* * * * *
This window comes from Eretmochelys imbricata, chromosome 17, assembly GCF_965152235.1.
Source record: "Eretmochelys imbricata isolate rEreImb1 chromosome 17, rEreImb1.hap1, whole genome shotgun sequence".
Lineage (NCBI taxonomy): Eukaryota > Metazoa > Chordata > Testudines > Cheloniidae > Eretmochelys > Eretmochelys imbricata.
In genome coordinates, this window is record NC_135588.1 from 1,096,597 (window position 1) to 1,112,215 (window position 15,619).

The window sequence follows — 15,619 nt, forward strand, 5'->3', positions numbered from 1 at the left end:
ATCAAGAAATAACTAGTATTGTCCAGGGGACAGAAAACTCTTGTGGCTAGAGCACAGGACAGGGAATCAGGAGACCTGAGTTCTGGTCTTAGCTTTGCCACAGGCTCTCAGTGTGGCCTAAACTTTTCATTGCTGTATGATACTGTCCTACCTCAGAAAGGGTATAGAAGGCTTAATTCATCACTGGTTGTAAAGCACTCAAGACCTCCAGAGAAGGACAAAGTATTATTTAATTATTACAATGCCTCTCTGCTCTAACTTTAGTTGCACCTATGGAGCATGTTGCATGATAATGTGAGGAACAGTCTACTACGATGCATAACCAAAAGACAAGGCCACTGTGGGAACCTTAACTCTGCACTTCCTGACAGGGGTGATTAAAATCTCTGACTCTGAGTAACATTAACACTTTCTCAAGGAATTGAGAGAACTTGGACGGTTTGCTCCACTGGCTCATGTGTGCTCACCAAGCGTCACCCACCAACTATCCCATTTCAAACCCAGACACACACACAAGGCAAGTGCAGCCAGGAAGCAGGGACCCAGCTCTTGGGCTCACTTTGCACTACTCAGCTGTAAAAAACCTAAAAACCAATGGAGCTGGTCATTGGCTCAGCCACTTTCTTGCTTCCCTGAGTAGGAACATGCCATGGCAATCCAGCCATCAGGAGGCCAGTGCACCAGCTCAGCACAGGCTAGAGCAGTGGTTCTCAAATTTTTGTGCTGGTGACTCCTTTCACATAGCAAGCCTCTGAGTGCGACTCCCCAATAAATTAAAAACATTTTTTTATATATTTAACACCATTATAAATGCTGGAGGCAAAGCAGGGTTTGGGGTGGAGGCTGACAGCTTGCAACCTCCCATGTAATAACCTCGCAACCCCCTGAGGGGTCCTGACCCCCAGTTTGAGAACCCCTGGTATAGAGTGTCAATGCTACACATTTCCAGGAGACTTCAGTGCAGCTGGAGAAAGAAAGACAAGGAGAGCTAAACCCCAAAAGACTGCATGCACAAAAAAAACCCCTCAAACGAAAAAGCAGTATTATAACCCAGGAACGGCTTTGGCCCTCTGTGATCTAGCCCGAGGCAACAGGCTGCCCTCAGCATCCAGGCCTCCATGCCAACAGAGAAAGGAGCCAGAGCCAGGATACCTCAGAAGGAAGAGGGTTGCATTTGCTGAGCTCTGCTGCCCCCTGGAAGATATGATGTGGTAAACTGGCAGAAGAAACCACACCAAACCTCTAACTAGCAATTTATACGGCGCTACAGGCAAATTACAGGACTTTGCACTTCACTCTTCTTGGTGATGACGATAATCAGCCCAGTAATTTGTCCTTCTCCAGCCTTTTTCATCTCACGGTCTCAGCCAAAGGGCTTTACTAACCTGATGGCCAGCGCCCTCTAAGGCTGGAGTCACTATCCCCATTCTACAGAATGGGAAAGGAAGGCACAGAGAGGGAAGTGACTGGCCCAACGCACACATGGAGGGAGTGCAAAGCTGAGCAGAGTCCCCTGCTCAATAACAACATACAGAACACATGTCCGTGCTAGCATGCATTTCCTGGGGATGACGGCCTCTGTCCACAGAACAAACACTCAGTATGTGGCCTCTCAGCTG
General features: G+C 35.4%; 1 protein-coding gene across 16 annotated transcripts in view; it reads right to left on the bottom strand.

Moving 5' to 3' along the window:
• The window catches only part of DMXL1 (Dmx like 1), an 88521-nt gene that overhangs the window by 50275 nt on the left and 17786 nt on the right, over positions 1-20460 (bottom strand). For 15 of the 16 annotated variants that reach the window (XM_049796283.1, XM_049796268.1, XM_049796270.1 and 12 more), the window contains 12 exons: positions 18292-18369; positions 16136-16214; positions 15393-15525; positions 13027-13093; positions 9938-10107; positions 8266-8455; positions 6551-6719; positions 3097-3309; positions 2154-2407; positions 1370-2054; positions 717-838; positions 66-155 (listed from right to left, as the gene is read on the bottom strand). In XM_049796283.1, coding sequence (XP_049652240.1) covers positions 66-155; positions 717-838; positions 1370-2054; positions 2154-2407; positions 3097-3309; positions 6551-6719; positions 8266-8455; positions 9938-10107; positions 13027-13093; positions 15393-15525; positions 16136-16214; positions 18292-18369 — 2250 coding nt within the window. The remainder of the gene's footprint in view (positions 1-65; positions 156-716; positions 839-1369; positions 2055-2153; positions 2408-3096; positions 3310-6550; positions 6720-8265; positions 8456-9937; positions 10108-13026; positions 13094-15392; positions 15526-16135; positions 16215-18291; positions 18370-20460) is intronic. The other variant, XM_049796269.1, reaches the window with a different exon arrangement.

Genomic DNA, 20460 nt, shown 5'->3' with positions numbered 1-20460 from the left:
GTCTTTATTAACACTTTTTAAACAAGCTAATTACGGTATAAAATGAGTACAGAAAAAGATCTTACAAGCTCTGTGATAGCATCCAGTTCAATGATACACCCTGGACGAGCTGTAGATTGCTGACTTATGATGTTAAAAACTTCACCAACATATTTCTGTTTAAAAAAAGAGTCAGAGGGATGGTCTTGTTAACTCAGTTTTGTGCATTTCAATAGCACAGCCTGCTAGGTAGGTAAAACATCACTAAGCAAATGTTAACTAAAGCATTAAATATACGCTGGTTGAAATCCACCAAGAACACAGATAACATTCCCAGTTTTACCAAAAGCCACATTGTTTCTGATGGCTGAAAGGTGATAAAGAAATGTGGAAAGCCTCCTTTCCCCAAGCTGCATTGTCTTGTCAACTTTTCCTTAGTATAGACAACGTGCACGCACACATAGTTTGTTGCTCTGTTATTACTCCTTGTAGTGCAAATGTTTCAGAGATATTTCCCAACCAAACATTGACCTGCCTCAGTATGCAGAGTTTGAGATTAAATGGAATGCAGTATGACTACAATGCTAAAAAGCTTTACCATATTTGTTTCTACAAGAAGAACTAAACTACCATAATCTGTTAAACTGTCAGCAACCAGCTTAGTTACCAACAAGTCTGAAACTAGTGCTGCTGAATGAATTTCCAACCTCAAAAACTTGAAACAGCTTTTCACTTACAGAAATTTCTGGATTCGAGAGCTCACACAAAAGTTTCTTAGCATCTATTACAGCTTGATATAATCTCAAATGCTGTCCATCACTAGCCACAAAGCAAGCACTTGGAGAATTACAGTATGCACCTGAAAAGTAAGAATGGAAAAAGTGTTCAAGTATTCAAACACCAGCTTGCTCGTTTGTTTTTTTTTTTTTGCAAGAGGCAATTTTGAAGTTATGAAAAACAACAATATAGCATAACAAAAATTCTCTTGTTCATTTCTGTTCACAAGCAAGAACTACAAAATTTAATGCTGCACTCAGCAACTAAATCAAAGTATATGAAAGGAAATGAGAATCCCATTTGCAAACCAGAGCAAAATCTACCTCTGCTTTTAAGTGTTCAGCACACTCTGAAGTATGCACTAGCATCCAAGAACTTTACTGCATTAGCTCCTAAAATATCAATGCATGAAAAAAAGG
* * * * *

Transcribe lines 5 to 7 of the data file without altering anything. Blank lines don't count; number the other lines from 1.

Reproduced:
The window sequence follows — 15,619 nt, forward strand, 5'->3', positions numbered from 1 at the left end:
ATCAAGAAATAACTAGTATTGTCCAGGGGACAGAAAACTCTTGTGGCTAGAGCACAGGACAGGGAATCAGGAGACCTGAGTTCTGGTCTTAGCTTTGCCACAGGCTCTCAGTGTGGCCTAAACTTTTCATTGCTGTATGATACTGTCCTACCTCAGAAAGGGTATAGAAGGCTTAATTCATCACTGGTTGTAAAGCACTCAAGACCTCCAGAGAAGGACAAAGTATTATTTAATTATTACAATGCCTCTCTGCTCTAACTTTAGTTGCACCTATGGAGCATGTTGCATGATAATGTGAGGAACAGTCTACTACGATGCATAACCAAAAGACAAGGCCACTGTGGGAACCTTAACTCTGCACTTCCTGACAGGGGTGATTAAAATCTCTGACTCTGAGTAACATTAACACTTTCTCAAGGAATTGAGAGAACTTGGACGGTTTGCTCCACTGGCTCATGTGTGCTCACCAAGCGTCACCCACCAACTATCCCATTTCAAACCCAGACACACACACAAGGCAAGTGCAGCCAGGAAGCAGGGACCCAGCTCTTGGGCTCACTTTGCACTACTCAGCTGTAAAAAACCTAAAAACCAATGGAGCTGGTCATTGGCTCAGCCACTTTCTTGCTTCCCTGAGTAGGAACATGCCATGGCAATCCAGCCATCAGGAGGCCAGTGCACCAGCTCAGCACAGGCTAGAGCAGTGGTTCTCAAATTTTTGTGCTGGTGACTCCTTTCACATAGCAAGCCTCTGAGTGCGACTCCCCAATAAATTAAAAACATTTTTTTATATATTTAACACCATTATAAATGCTGGAGGCAAAGCAGGGTTTGGGGTGGAGGCTGACAGCTTGCAACCTCCCATGTAATAACCTCGCAACCCCCTGAGGGGTCCTGACCCCCAGTTTGAGAACCCCTGGTATAGAGTGTCAATGCTACACATTTCCAGGAGACTTCAGTGCAGCTGGAGAAAGAAAGACAAGGAGAGCTAAACCCCAAAAGACTGCATGCACAAAAAAAACCCCTCAAACGAAAAAGCAGTATTATAACCCAGGAACGGCTTTGGCCCTCTGTGATCTAGCCCGAGGCAACAGGCTGCCCTCAGCATCCAGGCCTCCATGCCAACAGAGAAAGGAGCCAGAGCCAGGATACCTCAGAAGGAAGAGGGTTGCATTTGCTGAGCTCTGCTGCCCCCTGGAAGATATGATGTGGTAAACTGGCAGAAGAAACCACACCAAACCTCTAACTAGCAATTTATACGGCGCTACAGGCAAATTACAGGACTTTGCACTTCACTCTTCTTGGTGATGACGATAATCAGCCCAGTAATTTGTCCTTCTCCAGCCTTTTTCATCTCACGGTCTCAGCCAAAGGGCTTTACTAACCTGATGGCCAGCGCCCTCTAAGGCTGGAGTCACTATCCCCATTCTACAGAATGGGAAAGGAAGGCACAGAGAGGGAAGTGACTGGCCCAACGCACACATGGAGGGAGTGCAAAGCTGAGCAGAGTCCCCTGCTCAATAACAACATACAGAACACATGTCCGTGCTAGCATGCATTTCCTGGGGATGACGGCCTCTGTCCACAGAACAAACACTCAGTATGTGGCCTCTCAGCTG
General features: G+C 35.4%; 1 protein-coding gene across 16 annotated transcripts in view; it reads right to left on the bottom strand.